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KapStone Imposes Latest Contract Offer

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According to a report this past week by The Daily News, Longview, Wash., USA, when KapStone (Northbrook, Ill., USA) employees arrived to work Monday, they were working under a new contract that their union refused to ratify. The company announced this past Thursday it will implement several key components of its last contract offer starting this week, acting after it declared a bargaining impasse the week before. Effective Monday, union members get a 4% general wage increase (for 2014 and 2015). Raises of 2% will be given on June 1 of 2017, 2018, 2020 and 2021. Raises of 2.5% will be given on June 1 of 2016 and 2019.

The announcement came after 15 months of failed negotiations, which included federal mediation and the union membership’s rejection of three different contract offers. For months the union has appeared on the brink of striking, but so far the leadership has not called for a walkout. No new contract talks are planned, either.

"The company’s last offer represents significant economic improvements from the prior contract," a four-year pact that expired in May last year, KapStone announced.

The contract offer that will be implemented was still rejected in July by about 68% of voting union members, according to the Association of Western Pulp and Paper Workers. Under federal law, the company can declare an impasse and implement its latest contract after good faith bargaining efforts have failed. AWPPW leaders, who represent 800 workers at the Longview plant, said they met this past Friday to discuss next steps, but they had no additional comment.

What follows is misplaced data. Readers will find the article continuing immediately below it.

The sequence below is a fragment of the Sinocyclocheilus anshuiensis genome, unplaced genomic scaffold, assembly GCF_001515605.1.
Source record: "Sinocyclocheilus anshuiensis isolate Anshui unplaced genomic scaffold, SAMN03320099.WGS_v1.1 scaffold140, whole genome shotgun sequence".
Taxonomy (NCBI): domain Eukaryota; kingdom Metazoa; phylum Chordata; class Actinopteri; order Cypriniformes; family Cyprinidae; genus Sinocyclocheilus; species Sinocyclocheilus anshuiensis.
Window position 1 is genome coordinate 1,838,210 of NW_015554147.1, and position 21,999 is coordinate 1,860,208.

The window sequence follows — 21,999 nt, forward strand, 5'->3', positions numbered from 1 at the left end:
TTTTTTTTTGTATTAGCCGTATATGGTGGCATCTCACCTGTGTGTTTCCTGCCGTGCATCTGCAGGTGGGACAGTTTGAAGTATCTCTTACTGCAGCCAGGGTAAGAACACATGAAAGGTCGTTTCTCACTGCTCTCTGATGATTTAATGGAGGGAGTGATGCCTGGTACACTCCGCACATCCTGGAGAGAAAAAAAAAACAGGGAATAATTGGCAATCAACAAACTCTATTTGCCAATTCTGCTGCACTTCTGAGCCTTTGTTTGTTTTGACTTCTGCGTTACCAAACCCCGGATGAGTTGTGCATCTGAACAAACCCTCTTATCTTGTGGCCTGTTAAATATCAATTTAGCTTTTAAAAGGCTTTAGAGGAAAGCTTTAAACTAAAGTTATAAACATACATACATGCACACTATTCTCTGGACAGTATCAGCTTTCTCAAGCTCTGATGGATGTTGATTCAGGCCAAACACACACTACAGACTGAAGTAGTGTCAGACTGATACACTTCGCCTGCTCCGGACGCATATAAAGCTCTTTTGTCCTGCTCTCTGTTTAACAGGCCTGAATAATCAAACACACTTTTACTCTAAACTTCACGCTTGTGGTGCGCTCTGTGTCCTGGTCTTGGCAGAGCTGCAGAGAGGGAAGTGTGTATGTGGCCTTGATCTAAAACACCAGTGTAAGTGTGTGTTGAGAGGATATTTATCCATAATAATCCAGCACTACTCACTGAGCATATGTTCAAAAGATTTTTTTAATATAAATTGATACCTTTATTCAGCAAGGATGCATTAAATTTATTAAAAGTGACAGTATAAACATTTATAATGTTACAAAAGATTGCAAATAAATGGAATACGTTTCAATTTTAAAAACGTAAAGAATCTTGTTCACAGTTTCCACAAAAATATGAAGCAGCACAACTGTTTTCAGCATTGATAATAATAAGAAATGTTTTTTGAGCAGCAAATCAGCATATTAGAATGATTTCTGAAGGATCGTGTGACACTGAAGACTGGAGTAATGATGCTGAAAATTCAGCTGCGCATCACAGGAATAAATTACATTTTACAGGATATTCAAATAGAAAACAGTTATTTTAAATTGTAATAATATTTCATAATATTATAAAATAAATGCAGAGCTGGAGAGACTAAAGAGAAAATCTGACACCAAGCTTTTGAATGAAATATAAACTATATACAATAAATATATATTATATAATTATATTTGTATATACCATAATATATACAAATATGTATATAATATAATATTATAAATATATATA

Union leaders said they would challenge the company’s declaration of an impasse to the National Labor Relations Board, but settling such appeal likely would take months. Local 153 will be continuing direct actions over the weekend by leafleting local breweries.

A handful of union members interviewed by The Daily News expressed frustration as the contract was implemented. Many members were irked that they won’t be getting a $2,200 signing bonus the company would have paid had the union membership ratified the deal.

The most controversial aspect of the new contract has to do with health insurance plans. The company says that changes to health care plans are needed to cut costs and to avoid a federal excise charge that would cost $2.7 million over the next two-and-a-half years, then millions more beyond that.

One union employee said he voted for the contract out of frustration and a desire to settle the issue. But he and other workers are still surprised that union leaders haven’t already called a strike.

"We are tired of being pushed around and are ready to walk. We deserve more from the company than to be bullied," said a KapStone operator who did not support ratifying the contract. He and others pointed out that working under a non-ratified contract will make employees "exceptionally vulnerable to unfair discipline" because there is "no fair grievance procedure" in place.

Analysts interviewed said investors, who theoretically could pressure the company, are more worried about the impact of the drought on wood chip supplies and the stability of containerboard prices than they are about KapStone’s labor relations.

"A strike of course is never good. You do want an agreement and you want good labor relations," said Paul Latta, portfolio manager at Glacier Peak Capital.
 

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